I’m not going to get back to my old self overnight, but small steps are important and going to this gig was a pretty massive step. I felt at home, I felt relaxed and for the first time in ages I could switch off from the worry and the to-do list and the frustration and just enjoy myself in the moment. I needed that so badly. And it had to be this band. This band who are so familiar, who always come through, who can make me laugh and cry and want to throw my arms in the air like I’m also 18, not 42. Immediately after the show, the reality of what I’d just experienced hit me. I couldn’t help but get a bit tearful. It’s a good job I was driving home, having to keep a clear head and eyes to focus on the road. If I’d been on the train I’m sure I would have been a blubbering mess.

Before I left I stopped by the merch stand and bought some We Are Scientists socks. Well, obviously I need them to go with my We Are Scientists underpants.

Glasgow Jazz Festival – Nerija, St Lukes, 23rd June 2017

Ok, I know that I will automatically lose 90% of you by the mere mention of the word jazz, but, as the saying now goes – nevertheless, I will persist. I get it.  As I have written about previously, only around a year ago I would have been exactly the same. Yet here I am writing about my first taste of the Glasgow Jazz Festival.

Since my jazz awakening, I have been on the lookout for an opportunity to take in some live music.  There are pubs and clubs that run regular jazz nights, but somehow the thought of going along to one of those on my own is more daunting that going to a gig solo, which I do frequently.  It seems Edinburgh is more of a jazz town than Glasgow.  However, I got wind of the Glasgow Jazz Festival, signed up for info, and when the dates and acts were announced I was fortunate to be able to get along on the Friday evening.  Even more fortunate, I found that Nerija were due to play that day.  I had heard some of their work I think on the radio initially, then had come across them by association with other acts I was sampling.  They stood out for me because they are almost always introduced as an “all-female ensemble”. I suppose if this fact is not unique, it is certainly still remarkable. In any case, I decided they would be a perfect first jazz concert so got myself a ticket. It wasn’t even worth asking anyone else to go, having mentioned that I was even listening to jazz I got the very face in return that I used to make, so I left well alone and trotted off on my ownio.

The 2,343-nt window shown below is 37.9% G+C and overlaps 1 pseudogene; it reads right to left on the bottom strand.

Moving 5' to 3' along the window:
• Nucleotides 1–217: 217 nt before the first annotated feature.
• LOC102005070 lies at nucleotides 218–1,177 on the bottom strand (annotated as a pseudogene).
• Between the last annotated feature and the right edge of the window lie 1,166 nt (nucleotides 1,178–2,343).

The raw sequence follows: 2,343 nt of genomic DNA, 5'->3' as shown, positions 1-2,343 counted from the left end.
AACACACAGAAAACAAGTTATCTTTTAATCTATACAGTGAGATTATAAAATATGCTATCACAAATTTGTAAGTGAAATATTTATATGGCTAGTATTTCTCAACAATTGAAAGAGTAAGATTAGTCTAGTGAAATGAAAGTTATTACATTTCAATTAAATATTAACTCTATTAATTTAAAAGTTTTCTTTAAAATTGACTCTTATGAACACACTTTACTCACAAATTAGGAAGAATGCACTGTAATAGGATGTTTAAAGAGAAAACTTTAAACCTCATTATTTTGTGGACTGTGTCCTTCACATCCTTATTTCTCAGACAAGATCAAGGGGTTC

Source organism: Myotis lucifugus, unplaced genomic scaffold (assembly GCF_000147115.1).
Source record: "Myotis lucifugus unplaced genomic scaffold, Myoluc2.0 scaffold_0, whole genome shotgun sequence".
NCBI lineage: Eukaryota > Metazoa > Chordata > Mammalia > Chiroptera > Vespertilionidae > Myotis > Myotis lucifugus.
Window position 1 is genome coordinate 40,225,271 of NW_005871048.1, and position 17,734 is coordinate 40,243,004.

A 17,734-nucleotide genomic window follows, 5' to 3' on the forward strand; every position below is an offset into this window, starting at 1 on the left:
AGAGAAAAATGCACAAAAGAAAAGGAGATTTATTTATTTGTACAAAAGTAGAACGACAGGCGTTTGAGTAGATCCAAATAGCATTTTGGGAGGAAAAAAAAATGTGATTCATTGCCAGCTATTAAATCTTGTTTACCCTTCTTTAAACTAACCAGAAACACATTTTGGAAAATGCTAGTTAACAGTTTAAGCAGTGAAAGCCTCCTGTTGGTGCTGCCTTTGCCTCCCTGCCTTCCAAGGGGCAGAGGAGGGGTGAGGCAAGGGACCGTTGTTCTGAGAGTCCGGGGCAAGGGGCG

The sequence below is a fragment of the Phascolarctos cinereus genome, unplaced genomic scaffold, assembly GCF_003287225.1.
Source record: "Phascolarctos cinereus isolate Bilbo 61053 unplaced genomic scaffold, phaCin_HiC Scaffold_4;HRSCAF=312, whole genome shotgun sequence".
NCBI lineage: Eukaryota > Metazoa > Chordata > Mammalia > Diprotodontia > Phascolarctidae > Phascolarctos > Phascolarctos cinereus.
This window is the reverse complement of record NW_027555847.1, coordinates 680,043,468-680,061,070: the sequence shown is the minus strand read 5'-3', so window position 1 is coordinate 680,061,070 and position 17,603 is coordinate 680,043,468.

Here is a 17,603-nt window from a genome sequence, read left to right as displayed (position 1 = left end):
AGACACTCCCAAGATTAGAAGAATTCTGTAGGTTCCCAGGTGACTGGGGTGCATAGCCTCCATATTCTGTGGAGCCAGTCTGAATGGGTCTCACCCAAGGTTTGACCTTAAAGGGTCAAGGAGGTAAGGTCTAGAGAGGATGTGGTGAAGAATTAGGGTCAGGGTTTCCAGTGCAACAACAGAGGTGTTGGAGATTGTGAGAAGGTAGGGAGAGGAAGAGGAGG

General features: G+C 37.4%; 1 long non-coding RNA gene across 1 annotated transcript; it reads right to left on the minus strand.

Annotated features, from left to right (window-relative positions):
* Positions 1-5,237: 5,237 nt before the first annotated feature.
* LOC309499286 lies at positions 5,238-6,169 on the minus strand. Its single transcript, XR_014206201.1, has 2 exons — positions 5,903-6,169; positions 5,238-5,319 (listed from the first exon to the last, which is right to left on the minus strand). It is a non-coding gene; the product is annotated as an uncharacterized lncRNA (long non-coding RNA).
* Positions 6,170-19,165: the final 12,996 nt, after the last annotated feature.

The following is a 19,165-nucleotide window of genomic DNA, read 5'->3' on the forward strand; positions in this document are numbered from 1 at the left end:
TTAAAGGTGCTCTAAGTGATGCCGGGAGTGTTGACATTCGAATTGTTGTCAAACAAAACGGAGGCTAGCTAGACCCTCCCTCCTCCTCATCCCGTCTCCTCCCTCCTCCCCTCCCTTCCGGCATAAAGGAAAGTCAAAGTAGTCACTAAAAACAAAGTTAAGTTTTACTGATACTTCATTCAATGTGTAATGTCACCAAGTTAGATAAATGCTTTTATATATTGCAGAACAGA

I made the mistake of assuming that it was like a “normal” gig and when the ticket said 7.30pm, the first band would be on no earlier than 8pm and the main act around 9pm. I was wrong.  I got there around 7.45pm and the support were just finishing.  I guess 7.30pm meant 7.30pm. Oh well.  I snuck in and took a seat.  They were called Bitches Brew and were a 2-piece consisting of a double bass player and a percussionist.  (Also all-female).  The double bass picked out a slow, languid, groovy bassline/melody and the percussionist performed with around 8 different drums in front of her, I think 1 from every continent, which she played together, with her hands. I’m not sure, but I think the piece was improvised as well.  It was captivating.  Again, it’s probably the kind of thing that a couple of years ago I would have found curious, but kinda weird.  On Friday, I found it fascinating and compelling.  I was sorry not to have seen more of them.

It was also the first time I had been in St Lukes, which seems to have suddenly emerged as a go-to venue in Glasgow.  Like Oran Mor, it is a converted church, although not much conversion has taken place (perhaps it still functions as a church, I don’t actually know) but it is gorgeous inside.